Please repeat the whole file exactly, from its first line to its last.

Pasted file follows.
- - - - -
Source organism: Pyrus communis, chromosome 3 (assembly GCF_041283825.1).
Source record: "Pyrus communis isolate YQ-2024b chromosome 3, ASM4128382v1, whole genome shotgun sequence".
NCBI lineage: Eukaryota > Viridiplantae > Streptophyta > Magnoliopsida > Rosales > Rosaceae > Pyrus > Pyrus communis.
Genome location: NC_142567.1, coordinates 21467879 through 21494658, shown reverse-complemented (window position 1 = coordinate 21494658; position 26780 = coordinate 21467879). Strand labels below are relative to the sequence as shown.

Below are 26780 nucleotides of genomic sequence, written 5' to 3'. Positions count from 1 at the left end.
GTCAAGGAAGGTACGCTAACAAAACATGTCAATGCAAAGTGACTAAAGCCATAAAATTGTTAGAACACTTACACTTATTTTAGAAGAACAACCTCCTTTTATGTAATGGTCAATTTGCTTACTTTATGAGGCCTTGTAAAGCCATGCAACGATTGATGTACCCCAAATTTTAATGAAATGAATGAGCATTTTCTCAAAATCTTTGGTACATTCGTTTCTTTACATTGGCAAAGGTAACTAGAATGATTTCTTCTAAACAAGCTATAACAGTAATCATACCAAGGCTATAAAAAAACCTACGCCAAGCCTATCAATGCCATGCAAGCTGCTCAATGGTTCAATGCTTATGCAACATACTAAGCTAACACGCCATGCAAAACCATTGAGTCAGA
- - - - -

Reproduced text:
Source organism: Pyrus communis, chromosome 3 (assembly GCF_041283825.1).
Source record: "Pyrus communis isolate YQ-2024b chromosome 3, ASM4128382v1, whole genome shotgun sequence".
NCBI lineage: Eukaryota > Viridiplantae > Streptophyta > Magnoliopsida > Rosales > Rosaceae > Pyrus > Pyrus communis.
Genome location: NC_142567.1, coordinates 21467879 through 21494658, shown reverse-complemented (window position 1 = coordinate 21494658; position 26780 = coordinate 21467879). Strand labels below are relative to the sequence as shown.

Below are 26780 nucleotides of genomic sequence, written 5' to 3'. Positions count from 1 at the left end.
GTCAAGGAAGGTACGCTAACAAAACATGTCAATGCAAAGTGACTAAAGCCATAAAATTGTTAGAACACTTACACTTATTTTAGAAGAACAACCTCCTTTTATGTAATGGTCAATTTGCTTACTTTATGAGGCCTTGTAAAGCCATGCAACGATTGATGTACCCCAAATTTTAATGAAATGAATGAGCATTTTCTCAAAATCTTTGGTACATTCGTTTCTTTACATTGGCAAAGGTAACTAGAATGATTTCTTCTAAACAAGCTATAACAGTAATCATACCAAGGCTATAAAAAAACCTACGCCAAGCCTATCAATGCCATGCAAGCTGCTCAATGGTTCAATGCTTATGCAACATACTAAGCTAACACGCCATGCAAAACCATTGAGTCAGA